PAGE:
Concern high over global oil supplies
The risks to global oil supplies are greater than at any time in the past 30 years, according to a leading banker.
Tension in the Gulf, sanctions against Iran and disruptions to African exports have created a threat level last reached when tankers transiting the Gulf were attacked during theIran-Iraq war.
"Not since the late 1970s/early 1980s has there been such a serious threat to oil supply," said Soozhana Choi, an energy analyst at Deutsche Bank, adding that Iranian threats to close the Strait of Hormuz were unsettling. Oil futures in London are expected to open near an eight-month high today, having closed at US$119 a barrel on Friday, while US crude oil ended the week at $103 a barrel.
Iran's refusal to halt its nuclear programme has led to a fourth round of sanctions by the US, designed to interrupt the payment mechanisms for its oil exports. The EU last month imposed an embargo on Iranian oil, to take effect from July, and Tehran responded by announcing an immediate end to exports to six European countries. Iran's ministry of petroleum announced yesterday that crude oil exports to the UK and France had been stopped.
"We will sell our oil to new customers," Alireza Nikzad, a spokesman, was quoted as saying on the ministry of petroleum website.
Threats by the Islamic republic to block the Strait of Hormuz, the waterway that carries 30 per cent of the world's crude supply, have added a $10 premium to the per-barrel price, experts say. Exports from South Sudan have come to a halt as Khartoum insists on a transit fee for crude flows through the Greater Nile Oil Pipeline in Sudan that far exceeds the amount Juba is willing to pay. The security situation in Nigeria is threatening oil production, while a strike by oil workers has halved Yemen's production.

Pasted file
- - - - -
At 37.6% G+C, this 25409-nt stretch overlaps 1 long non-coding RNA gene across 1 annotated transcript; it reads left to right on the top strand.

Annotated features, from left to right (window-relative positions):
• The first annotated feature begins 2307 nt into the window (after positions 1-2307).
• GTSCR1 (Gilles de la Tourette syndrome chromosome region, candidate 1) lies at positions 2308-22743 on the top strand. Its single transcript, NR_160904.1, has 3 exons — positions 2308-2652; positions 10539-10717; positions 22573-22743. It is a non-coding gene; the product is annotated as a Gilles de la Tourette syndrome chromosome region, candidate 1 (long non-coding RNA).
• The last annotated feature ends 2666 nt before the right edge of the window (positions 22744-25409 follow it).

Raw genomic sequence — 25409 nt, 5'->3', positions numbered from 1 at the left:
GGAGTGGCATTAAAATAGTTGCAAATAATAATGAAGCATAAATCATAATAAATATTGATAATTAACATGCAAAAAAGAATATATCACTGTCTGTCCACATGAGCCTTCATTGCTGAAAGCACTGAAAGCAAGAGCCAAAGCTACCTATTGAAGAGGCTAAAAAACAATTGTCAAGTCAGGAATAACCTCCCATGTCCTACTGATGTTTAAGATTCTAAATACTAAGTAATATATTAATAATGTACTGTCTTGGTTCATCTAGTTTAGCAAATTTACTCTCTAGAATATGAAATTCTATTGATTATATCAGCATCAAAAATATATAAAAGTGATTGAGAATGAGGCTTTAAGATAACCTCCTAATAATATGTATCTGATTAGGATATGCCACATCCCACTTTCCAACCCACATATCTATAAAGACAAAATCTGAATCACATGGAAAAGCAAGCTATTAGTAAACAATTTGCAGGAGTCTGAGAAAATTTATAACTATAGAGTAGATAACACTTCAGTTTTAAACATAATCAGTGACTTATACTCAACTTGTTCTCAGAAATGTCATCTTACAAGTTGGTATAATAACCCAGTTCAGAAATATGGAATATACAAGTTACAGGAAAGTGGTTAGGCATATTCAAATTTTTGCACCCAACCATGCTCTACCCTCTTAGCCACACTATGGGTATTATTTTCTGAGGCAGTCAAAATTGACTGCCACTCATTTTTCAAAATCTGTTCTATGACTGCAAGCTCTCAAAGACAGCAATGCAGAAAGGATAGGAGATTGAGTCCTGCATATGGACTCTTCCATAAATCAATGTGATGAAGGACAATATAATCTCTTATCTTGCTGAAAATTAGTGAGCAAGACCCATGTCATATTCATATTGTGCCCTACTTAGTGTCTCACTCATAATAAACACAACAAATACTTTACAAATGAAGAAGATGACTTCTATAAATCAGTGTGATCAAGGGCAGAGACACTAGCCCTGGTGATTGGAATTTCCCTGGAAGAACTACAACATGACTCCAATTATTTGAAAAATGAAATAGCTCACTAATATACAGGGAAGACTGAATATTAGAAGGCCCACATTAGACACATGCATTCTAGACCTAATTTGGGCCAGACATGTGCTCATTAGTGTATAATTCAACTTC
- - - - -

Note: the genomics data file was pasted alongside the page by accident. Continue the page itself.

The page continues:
Syrian crude no longer flows to Europe after the EU slapped an embargo on Damascus over the violent crackdown on opposition by the Assad government.
"The number of supply threats is extraordinary," said Seth Kleinman, the head of energy research at Citigroup. The halt of Iranian supply to Europe has been partially offset by a return of Libyan oil exports, which traditionally feed European refineries.
"The rapid recovery of Libyan crude supplies is undoubtedly good news for the sector, in particular the Med refiners geared into processing Libyan crude," said Goldman Sachs in a research note. "This benefit, however, may be entirely offset by the EU's sanctions on Iranian crude."
In spite of the threat of recession arising from the sovereign wealth crisis in Europe, demand for oil at the retail level is defying expectations.
Asian demand in particular is stronger than analysts had predicted at the end of the year, as the Chinese economy remains buoyant and Japanese demand is returning fast.
"While the year started with rather fat tail risks on either side, emanating from the contagion effect of the sovereign-debt crisis on the one hand and a possible blowout of any number of geopolitical risks on the other, the former is diminishing quite rapidly," said Barclays Capital in a report.
Spare production capacity among Opec producers is sufficient to make up for significant interruptions, mainly through the ability of Saudi Arabia to increase production by another 2 million barrels a day.
"Opec spare capacity is sufficient to offset the loss of Iranian exports or a combination of smaller losses but not the totality of the potential disruptions, though we acknowledge that this is a low probability," Ms Choi said.
Updated: February 20, 2012 04:00 AM